(Photo: REUTERS/Brian Snyder)
Earlier this week the Log Cabins Republicans formally endorsed Gov. Mitt Romney's candidacy for president, becoming the second conservative group advocating for gay rights to offer a formal blessing. However, the endorsement may have come with a price according to some insiders who say an agreement was discussed for a gender discrimination bill.
Although the Log Cabin Republicans traditionally support Republican Party principles – especially those involving fiscal matters – they have not offered a blanket endorsement for GOP presidential candidates who have not supported their position for gay rights.
For example, they refused to endorse President Bush in 2004 because his administration was pushing a federal marriage amendment.
A meeting between the Log Cabin Republicans and Romney reportedly took place Oct. 17 at Greenwood Farm in Leesburg, Va. The primary topic of conversation was not the federal marriage amendment, but workplace non-discrimination protections that now seem to be a priority of pro-gay organizations.
"I can say with confidence that the Romney administration would work on desirable outcomes for workplace non-discrimination," Log Cabins' R. Clarke Cooper told the Washington Blade, a gay website. "I'm going to leave it broad like that because I think there's room for administrative action as well as legislative. I also think it's probably fair to say that legislation in a form of an ENDA or an ENDA-like legislation is certainly realistic."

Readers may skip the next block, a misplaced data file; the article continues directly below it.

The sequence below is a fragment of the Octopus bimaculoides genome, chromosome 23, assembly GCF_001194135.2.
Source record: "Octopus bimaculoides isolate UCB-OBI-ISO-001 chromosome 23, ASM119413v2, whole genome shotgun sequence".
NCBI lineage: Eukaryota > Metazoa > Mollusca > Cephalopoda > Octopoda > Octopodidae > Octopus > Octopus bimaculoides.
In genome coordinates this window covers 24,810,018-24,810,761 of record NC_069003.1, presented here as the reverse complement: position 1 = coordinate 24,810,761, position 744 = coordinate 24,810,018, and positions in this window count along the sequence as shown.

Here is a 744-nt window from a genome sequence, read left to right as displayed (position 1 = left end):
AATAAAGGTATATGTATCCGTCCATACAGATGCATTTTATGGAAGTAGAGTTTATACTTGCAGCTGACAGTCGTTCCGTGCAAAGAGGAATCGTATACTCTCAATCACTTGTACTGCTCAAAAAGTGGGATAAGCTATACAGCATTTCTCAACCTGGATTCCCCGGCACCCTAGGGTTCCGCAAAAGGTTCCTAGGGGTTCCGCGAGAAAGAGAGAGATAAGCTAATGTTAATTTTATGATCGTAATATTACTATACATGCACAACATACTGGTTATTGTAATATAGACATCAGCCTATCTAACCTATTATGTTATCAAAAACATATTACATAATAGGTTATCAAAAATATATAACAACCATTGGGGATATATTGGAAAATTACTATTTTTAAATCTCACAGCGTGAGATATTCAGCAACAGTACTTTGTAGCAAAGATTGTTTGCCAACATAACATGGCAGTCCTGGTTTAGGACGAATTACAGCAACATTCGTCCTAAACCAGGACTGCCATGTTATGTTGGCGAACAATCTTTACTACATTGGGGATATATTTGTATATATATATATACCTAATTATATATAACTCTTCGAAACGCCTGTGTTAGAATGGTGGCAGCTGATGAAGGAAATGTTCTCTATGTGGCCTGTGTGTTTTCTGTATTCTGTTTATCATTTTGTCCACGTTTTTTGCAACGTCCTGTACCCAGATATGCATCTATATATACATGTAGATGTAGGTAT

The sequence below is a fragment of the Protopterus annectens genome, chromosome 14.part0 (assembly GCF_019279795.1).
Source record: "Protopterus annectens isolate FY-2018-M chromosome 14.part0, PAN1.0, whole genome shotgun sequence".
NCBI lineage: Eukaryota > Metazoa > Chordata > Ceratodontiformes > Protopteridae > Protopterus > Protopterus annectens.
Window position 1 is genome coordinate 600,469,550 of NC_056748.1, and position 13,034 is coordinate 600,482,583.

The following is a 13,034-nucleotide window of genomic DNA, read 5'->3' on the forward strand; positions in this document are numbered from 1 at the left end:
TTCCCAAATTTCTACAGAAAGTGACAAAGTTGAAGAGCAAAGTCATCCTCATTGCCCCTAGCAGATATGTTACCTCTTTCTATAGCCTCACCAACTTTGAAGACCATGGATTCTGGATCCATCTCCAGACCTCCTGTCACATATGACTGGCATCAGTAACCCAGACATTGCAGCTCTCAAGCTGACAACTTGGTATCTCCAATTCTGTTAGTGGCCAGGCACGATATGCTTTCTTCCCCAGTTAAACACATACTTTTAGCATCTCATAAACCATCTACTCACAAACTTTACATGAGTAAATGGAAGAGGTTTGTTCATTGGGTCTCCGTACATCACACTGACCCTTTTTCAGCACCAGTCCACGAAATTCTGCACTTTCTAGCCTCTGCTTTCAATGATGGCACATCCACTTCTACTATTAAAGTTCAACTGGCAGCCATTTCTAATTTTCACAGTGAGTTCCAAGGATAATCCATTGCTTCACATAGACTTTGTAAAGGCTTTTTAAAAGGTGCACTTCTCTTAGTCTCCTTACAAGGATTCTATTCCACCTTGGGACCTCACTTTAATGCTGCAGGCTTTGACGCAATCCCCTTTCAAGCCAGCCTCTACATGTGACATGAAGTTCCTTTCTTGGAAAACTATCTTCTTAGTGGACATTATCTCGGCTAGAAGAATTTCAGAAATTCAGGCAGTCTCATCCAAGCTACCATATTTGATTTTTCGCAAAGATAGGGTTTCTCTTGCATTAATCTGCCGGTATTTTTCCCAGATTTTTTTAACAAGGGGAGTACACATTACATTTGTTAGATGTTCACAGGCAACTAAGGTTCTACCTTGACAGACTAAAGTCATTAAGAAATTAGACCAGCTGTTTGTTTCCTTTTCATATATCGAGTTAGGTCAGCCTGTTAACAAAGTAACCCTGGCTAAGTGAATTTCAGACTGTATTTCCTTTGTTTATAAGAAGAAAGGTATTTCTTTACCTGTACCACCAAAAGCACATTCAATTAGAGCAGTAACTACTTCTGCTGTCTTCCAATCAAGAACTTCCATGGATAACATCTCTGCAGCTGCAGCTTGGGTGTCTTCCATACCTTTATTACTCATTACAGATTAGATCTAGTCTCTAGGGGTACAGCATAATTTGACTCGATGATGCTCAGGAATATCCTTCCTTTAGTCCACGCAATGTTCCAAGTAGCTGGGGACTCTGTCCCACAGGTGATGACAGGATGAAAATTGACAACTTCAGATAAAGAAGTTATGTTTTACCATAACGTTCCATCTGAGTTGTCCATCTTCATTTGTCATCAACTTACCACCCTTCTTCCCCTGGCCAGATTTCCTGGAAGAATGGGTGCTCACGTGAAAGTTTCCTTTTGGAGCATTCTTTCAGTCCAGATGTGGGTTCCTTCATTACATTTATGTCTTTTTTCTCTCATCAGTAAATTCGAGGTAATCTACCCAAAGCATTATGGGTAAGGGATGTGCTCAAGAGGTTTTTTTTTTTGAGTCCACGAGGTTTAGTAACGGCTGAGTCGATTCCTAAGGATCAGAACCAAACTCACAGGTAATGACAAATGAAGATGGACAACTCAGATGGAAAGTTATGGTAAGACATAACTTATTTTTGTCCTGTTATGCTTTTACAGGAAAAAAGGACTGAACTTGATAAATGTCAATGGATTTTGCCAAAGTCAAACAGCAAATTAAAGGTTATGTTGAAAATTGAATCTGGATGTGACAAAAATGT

Similar to Obama's position on gay marriage that "evolved" over the years, so has Romney's, but in the opposite direction. In 1994 while campaigning for a U.S. Senate seat in Massachusetts, Romney said he supported gay marriage and a law barring discrimination of gays, but as a presidential candidate, he now says he believes marriage should be between one man and one woman.
He has yet to address what is known as the Employment Non-Discrimination Act during the current campaign.
But according to Cooper and others, there could be room for compromise or a deal in a Romney White House. He confirmed his confidence in Romney to The Nation's Ben Adler on Tuesday. "Based on our work with the campaign and Gov. Romney, I'm confident [that he will support anti-discrimination legislation].
Cooper went on to say that Romney listened to their ideas, and did not voice any objection to discrimination based on gender identity.
Additionally, Cooper said the Virginia meeting had been a work in progress. Months ago another Log Cabin employee told The Christian Post that high level meetings had been ongoing between the Romney camp, the Republican National Committee and Log Cabins representatives, although the two latter groups would not confirm any such meetings had taken place.
It was also reported that Romney said he would not overturn or support several laws such as the "Don't Ask, Don' Tell" repeal or hospital visitation rights for couples, which the Obama administration has put into place as a condition of hospitals receiving Medicare funds. And according to Cooper, Romney indicated he would not advocate a federal marriage amendment.
"There's not going to be a retreat by President Romney on repeal of 'Don't Ask, Don't Tell," Cooper said. "There's not going to be a retreat on hospital visitation. We were very, very clear not only to Gov. Romney, but to the campaign staff that were working to repeal the Defense of Marriage Act. That was part of our legislative portfolio. They clearly understood that."
A leading evangelical leader who had asked not to be identified, told The Christian Post on Thursday that he felt a Romney presidency would take a pro-life position on abortion but may disappoint conservatives on the marriage front.
"I wouldn't hold my breath that he will fight for traditional marriage," he said. "But we'll see."